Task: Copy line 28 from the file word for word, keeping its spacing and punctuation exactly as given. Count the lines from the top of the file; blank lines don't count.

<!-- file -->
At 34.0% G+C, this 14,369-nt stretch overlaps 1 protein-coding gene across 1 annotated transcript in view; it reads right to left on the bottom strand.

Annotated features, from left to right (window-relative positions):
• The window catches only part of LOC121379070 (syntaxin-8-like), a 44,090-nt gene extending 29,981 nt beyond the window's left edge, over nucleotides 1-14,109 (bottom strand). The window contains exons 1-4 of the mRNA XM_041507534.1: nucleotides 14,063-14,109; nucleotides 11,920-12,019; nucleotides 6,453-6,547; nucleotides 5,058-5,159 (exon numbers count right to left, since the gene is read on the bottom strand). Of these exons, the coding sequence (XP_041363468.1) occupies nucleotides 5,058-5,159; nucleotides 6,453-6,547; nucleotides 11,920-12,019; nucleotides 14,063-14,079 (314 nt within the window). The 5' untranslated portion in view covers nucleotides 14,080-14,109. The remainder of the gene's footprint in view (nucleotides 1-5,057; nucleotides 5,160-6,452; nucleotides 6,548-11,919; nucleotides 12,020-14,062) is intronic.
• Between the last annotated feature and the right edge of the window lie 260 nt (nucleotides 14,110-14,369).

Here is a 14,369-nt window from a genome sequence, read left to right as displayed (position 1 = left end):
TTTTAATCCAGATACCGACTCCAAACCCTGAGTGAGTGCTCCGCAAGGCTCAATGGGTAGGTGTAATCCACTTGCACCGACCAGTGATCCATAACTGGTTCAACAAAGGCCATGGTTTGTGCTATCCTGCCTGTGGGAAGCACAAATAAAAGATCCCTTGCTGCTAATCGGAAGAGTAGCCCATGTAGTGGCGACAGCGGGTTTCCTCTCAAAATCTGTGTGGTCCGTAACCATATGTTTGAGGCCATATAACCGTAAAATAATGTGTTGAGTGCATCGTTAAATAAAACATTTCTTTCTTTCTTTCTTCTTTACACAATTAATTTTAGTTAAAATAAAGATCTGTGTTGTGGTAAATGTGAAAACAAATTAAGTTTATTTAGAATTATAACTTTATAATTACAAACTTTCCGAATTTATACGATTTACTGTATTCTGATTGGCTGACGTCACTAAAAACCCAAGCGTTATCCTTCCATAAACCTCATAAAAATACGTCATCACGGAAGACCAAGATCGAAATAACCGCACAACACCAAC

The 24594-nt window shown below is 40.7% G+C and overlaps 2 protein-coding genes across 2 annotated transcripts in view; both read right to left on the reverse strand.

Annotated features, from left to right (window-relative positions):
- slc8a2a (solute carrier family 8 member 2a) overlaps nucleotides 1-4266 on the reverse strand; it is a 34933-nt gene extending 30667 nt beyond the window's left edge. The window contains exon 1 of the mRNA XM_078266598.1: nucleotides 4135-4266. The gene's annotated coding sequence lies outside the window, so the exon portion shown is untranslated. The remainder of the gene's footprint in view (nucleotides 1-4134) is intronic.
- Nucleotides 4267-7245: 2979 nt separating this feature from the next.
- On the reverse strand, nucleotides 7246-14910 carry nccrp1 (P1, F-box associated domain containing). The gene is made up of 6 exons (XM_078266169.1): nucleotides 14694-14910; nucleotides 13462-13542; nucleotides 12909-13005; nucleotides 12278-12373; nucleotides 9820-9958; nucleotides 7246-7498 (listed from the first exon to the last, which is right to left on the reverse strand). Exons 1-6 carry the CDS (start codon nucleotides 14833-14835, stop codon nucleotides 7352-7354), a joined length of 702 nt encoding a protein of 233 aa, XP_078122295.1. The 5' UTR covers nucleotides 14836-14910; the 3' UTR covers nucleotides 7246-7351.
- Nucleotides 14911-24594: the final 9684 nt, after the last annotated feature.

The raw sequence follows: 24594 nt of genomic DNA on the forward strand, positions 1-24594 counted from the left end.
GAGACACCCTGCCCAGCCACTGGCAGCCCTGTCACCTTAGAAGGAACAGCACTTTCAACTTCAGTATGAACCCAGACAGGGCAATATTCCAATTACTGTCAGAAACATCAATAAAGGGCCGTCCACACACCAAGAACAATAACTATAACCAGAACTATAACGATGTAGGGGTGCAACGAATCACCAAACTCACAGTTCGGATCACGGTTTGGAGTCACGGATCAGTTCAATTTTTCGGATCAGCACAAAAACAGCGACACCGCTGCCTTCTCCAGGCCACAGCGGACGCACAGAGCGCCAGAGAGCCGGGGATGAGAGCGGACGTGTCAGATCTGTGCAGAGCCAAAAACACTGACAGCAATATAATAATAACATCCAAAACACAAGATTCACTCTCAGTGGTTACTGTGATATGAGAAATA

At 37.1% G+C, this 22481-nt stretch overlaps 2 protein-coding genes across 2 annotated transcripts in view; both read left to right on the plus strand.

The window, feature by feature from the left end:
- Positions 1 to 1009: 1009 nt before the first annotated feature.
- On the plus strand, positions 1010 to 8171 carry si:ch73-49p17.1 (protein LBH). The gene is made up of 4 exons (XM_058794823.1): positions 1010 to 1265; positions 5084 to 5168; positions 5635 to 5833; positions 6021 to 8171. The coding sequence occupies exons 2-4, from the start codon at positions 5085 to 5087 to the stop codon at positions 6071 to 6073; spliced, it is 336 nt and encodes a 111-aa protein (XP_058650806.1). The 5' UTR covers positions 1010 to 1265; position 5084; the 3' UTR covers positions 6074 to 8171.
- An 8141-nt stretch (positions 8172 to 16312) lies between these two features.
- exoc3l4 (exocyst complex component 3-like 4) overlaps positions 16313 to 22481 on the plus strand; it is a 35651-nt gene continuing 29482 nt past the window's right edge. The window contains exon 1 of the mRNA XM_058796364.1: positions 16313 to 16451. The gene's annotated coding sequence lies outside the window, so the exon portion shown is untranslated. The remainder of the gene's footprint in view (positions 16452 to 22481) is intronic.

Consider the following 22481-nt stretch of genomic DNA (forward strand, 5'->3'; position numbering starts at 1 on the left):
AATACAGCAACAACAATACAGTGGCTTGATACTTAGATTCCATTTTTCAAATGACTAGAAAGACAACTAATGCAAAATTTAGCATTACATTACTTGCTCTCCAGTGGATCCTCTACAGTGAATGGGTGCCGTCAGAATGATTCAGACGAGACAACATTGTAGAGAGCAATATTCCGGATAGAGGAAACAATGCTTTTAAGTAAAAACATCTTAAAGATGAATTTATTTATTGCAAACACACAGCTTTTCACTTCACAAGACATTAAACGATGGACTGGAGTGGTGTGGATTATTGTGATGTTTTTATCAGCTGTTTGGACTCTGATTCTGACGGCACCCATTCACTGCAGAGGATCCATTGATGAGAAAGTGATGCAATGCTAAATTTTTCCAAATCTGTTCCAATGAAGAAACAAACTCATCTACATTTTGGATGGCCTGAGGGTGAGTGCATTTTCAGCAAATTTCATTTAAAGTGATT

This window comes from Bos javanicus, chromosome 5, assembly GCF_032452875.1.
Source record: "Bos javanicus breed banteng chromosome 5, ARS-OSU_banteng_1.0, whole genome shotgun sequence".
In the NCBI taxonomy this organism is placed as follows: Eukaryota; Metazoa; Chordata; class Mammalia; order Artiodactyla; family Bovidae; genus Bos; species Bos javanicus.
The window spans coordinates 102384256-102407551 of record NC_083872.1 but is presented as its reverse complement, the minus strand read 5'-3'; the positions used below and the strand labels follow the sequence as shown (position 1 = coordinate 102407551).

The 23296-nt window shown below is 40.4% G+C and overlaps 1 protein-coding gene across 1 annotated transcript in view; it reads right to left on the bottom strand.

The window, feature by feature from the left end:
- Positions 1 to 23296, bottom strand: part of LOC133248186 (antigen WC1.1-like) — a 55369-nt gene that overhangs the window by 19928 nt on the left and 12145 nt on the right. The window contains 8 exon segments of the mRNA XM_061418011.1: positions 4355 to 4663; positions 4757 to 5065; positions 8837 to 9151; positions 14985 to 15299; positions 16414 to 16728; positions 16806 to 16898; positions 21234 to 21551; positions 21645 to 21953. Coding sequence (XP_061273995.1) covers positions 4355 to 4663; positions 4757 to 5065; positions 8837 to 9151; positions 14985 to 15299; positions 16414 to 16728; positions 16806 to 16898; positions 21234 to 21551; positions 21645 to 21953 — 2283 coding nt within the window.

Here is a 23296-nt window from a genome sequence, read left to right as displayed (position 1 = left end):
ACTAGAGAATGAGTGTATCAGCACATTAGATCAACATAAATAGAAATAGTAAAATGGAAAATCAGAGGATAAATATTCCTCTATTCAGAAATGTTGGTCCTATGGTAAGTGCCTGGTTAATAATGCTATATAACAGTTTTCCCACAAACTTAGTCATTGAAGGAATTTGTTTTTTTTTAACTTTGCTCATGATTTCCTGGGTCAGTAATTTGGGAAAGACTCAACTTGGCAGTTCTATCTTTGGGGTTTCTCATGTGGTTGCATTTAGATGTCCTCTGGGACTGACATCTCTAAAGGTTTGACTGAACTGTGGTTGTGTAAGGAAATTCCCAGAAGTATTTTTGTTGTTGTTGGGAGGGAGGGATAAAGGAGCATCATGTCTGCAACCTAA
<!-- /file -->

The window, feature by feature from the left end: